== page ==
The Queensland priest behind the successful campaign to abolish the ‘gay panic’ legal defence has welcomed the state Government’s proposed changes to the Criminal Code, but argues they donot go far enough.

Father Paul Kelly (pictured), whose petition was signed by more than 25,000 people, said while the changes were a victory for common sense and a great demonstration of people power, they did not go far enough to eliminate the prospect of the “homosexual advance” defence being put forward in court as a partial defence for murder.

Kelly also wants the findings of the expert committee report on the subject to be released for analysis.

Queensland Attorney-General Paul Lucas said the Government’s decision to act was, in part, in response to a recommendation from the special committee established in November.

“I am cautiously heartened by the developments, but I am calling on the state Government to release the expert committee’s report so that the tens of thousands of people who have signed this petition can examine the detail,” Kelly said.

“I am concerned the Government is tinkering at the edges of this problem rather than completely eliminating the possibility of the gay panic defence being raised.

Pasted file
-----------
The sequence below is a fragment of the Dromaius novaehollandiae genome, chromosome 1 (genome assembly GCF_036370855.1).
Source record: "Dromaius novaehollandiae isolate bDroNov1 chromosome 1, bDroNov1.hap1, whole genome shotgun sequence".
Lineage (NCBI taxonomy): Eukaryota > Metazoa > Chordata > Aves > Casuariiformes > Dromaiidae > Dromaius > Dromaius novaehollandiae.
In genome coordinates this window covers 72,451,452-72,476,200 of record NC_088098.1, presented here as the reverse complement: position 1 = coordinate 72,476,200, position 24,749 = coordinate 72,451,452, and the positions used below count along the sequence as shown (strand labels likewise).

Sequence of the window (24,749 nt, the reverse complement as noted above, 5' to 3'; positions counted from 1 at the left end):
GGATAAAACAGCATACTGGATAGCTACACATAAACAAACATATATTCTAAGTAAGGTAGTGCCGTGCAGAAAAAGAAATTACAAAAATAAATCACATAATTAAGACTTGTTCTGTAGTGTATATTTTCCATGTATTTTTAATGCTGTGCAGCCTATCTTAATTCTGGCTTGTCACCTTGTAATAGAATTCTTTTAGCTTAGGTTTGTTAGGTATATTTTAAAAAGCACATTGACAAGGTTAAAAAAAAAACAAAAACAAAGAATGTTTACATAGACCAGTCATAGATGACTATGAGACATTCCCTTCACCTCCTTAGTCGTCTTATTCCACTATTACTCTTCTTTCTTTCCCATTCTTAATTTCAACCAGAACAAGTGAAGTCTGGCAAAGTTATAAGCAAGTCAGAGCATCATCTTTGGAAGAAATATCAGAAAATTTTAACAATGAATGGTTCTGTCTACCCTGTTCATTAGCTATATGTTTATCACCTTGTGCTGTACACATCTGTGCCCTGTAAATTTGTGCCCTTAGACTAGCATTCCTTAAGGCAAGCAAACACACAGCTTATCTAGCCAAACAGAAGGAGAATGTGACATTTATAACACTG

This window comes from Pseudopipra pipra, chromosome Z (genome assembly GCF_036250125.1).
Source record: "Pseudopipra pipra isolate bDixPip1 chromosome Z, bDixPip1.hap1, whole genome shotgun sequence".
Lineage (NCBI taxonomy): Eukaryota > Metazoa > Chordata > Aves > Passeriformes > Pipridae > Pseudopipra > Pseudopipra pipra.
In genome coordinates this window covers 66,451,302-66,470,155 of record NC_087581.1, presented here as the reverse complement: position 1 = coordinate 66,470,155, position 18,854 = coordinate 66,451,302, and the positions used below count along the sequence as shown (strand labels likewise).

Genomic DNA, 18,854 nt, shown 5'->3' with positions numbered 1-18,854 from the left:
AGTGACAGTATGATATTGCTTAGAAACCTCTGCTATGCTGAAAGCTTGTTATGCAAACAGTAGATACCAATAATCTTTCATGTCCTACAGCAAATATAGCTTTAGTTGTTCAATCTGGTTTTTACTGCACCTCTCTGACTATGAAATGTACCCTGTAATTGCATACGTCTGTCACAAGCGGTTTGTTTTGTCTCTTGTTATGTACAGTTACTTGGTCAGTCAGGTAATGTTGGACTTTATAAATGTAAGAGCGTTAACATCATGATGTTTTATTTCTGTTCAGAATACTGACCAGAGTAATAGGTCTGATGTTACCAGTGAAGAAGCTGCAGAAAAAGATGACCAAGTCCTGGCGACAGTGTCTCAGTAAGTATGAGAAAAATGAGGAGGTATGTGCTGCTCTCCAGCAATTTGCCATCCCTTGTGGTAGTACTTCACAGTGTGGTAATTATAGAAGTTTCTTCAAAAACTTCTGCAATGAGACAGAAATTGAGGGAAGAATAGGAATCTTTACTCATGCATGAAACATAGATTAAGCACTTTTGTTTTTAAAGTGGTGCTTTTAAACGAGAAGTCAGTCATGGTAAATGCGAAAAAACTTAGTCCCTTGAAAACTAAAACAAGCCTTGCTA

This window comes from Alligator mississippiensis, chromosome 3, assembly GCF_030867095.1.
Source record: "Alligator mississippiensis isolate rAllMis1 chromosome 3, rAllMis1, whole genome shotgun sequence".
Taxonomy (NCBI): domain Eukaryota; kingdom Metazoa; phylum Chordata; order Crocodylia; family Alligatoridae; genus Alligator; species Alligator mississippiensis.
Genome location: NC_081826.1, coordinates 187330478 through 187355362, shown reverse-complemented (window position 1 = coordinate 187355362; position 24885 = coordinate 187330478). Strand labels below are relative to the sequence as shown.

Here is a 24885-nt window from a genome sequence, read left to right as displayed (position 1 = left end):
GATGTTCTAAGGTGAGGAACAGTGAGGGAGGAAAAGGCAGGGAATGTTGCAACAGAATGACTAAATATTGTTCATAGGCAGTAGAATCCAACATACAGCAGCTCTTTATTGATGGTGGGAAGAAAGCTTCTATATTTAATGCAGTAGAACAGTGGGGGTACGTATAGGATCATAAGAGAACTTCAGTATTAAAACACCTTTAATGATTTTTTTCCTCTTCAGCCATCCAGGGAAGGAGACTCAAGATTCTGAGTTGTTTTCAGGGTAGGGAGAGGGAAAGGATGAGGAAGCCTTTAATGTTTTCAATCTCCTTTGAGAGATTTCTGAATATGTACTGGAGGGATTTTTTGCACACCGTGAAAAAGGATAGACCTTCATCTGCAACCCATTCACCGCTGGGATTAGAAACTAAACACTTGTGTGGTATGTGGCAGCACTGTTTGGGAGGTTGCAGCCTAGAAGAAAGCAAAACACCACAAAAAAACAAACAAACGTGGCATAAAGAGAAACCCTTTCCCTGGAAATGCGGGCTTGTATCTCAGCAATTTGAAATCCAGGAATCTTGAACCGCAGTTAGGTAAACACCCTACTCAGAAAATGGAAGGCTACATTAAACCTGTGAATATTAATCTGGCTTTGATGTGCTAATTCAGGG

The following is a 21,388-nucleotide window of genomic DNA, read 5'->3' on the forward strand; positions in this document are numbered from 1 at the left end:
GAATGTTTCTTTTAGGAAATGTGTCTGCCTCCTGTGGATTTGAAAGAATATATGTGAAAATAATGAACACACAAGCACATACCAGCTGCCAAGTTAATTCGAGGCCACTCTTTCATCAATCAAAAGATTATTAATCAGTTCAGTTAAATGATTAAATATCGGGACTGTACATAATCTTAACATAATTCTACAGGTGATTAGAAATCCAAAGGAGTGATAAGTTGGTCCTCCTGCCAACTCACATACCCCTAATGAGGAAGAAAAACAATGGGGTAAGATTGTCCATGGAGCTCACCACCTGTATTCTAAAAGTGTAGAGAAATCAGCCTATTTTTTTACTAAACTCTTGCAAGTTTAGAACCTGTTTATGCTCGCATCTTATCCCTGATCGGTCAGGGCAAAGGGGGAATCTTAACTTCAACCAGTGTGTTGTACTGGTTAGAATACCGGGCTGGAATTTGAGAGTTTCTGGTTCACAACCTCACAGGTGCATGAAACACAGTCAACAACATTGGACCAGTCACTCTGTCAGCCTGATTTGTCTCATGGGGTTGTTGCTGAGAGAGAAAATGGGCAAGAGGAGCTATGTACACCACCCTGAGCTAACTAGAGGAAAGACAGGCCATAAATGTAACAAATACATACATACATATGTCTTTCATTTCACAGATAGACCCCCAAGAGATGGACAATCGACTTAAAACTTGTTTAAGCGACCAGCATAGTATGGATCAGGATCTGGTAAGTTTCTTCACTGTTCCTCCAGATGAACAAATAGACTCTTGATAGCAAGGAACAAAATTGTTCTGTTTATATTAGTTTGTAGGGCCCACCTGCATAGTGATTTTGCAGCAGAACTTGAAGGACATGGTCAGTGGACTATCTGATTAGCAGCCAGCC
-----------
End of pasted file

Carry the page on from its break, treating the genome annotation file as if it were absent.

“My concern is that the ‘exceptional circumstances’ provision will still allow defence lawyers to pollute juries by raising the gay panic defence.”

Kelly is now calling on Liberal National Party (LNP) leader Campbell Newman to at least match the Government’s commitment and for both parties to take a strong stand on the issue in the new Parliament regardless of the outcome of the March 24 election. Australian director Nick Allardice said Kelly’s campaign was a demonstration of the internet’s ability to be used to harness people power to effect change.

“Father Kelly’s campaign shone a spotlight on an archaic aspect of our law that needed to be addressed,” he said.

“There is no doubt that the huge public response to his campaign had a direct influence on the Government measures announced today.”

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